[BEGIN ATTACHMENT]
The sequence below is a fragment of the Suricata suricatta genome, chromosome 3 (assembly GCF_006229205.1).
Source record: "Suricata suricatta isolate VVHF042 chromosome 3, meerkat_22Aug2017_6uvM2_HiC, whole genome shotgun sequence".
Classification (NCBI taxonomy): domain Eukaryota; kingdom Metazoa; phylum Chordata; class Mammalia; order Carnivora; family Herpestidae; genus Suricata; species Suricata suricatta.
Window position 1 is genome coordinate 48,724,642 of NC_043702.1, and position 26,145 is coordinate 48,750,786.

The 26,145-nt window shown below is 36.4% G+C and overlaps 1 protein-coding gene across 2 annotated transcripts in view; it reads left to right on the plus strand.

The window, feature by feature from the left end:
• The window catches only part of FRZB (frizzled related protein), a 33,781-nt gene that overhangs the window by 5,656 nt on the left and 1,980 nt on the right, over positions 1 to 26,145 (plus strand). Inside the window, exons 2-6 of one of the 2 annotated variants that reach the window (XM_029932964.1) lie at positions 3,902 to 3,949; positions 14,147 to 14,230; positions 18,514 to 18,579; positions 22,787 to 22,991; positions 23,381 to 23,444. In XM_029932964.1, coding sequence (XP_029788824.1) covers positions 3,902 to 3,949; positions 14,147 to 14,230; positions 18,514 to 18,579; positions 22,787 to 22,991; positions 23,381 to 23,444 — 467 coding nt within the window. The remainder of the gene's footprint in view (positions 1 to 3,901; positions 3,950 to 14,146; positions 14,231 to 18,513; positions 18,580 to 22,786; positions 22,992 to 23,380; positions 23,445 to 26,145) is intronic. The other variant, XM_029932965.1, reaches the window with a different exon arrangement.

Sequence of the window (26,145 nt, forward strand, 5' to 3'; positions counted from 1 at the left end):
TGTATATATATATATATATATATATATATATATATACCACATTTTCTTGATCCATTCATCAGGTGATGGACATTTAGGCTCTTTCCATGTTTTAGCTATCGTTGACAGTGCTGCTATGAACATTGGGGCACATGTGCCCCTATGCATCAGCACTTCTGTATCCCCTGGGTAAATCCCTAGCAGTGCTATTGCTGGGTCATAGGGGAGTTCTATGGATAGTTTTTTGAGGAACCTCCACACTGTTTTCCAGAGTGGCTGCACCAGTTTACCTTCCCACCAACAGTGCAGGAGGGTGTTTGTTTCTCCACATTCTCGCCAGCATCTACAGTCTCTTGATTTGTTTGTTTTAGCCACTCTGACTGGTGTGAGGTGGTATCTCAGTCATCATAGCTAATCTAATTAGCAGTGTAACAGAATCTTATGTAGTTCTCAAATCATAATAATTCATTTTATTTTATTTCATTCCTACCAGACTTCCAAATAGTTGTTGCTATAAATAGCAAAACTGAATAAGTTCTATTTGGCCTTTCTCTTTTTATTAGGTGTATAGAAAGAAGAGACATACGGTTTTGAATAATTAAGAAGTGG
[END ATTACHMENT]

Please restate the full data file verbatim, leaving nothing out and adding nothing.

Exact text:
The sequence below is a fragment of the Suricata suricatta genome, chromosome 3 (assembly GCF_006229205.1).
Source record: "Suricata suricatta isolate VVHF042 chromosome 3, meerkat_22Aug2017_6uvM2_HiC, whole genome shotgun sequence".
Classification (NCBI taxonomy): domain Eukaryota; kingdom Metazoa; phylum Chordata; class Mammalia; order Carnivora; family Herpestidae; genus Suricata; species Suricata suricatta.
Window position 1 is genome coordinate 48,724,642 of NC_043702.1, and position 26,145 is coordinate 48,750,786.

The 26,145-nt window shown below is 36.4% G+C and overlaps 1 protein-coding gene across 2 annotated transcripts in view; it reads left to right on the plus strand.

The window, feature by feature from the left end:
• The window catches only part of FRZB (frizzled related protein), a 33,781-nt gene that overhangs the window by 5,656 nt on the left and 1,980 nt on the right, over positions 1 to 26,145 (plus strand). Inside the window, exons 2-6 of one of the 2 annotated variants that reach the window (XM_029932964.1) lie at positions 3,902 to 3,949; positions 14,147 to 14,230; positions 18,514 to 18,579; positions 22,787 to 22,991; positions 23,381 to 23,444. In XM_029932964.1, coding sequence (XP_029788824.1) covers positions 3,902 to 3,949; positions 14,147 to 14,230; positions 18,514 to 18,579; positions 22,787 to 22,991; positions 23,381 to 23,444 — 467 coding nt within the window. The remainder of the gene's footprint in view (positions 1 to 3,901; positions 3,950 to 14,146; positions 14,231 to 18,513; positions 18,580 to 22,786; positions 22,992 to 23,380; positions 23,445 to 26,145) is intronic. The other variant, XM_029932965.1, reaches the window with a different exon arrangement.

Sequence of the window (26,145 nt, forward strand, 5' to 3'; positions counted from 1 at the left end):
TGTATATATATATATATATATATATATATATATATACCACATTTTCTTGATCCATTCATCAGGTGATGGACATTTAGGCTCTTTCCATGTTTTAGCTATCGTTGACAGTGCTGCTATGAACATTGGGGCACATGTGCCCCTATGCATCAGCACTTCTGTATCCCCTGGGTAAATCCCTAGCAGTGCTATTGCTGGGTCATAGGGGAGTTCTATGGATAGTTTTTTGAGGAACCTCCACACTGTTTTCCAGAGTGGCTGCACCAGTTTACCTTCCCACCAACAGTGCAGGAGGGTGTTTGTTTCTCCACATTCTCGCCAGCATCTACAGTCTCTTGATTTGTTTGTTTTAGCCACTCTGACTGGTGTGAGGTGGTATCTCAGTCATCATAGCTAATCTAATTAGCAGTGTAACAGAATCTTATGTAGTTCTCAAATCATAATAATTCATTTTATTTTATTTCATTCCTACCAGACTTCCAAATAGTTGTTGCTATAAATAGCAAAACTGAATAAGTTCTATTTGGCCTTTCTCTTTTTATTAGGTGTATAGAAAGAAGAGACATACGGTTTTGAATAATTAAGAAGTGG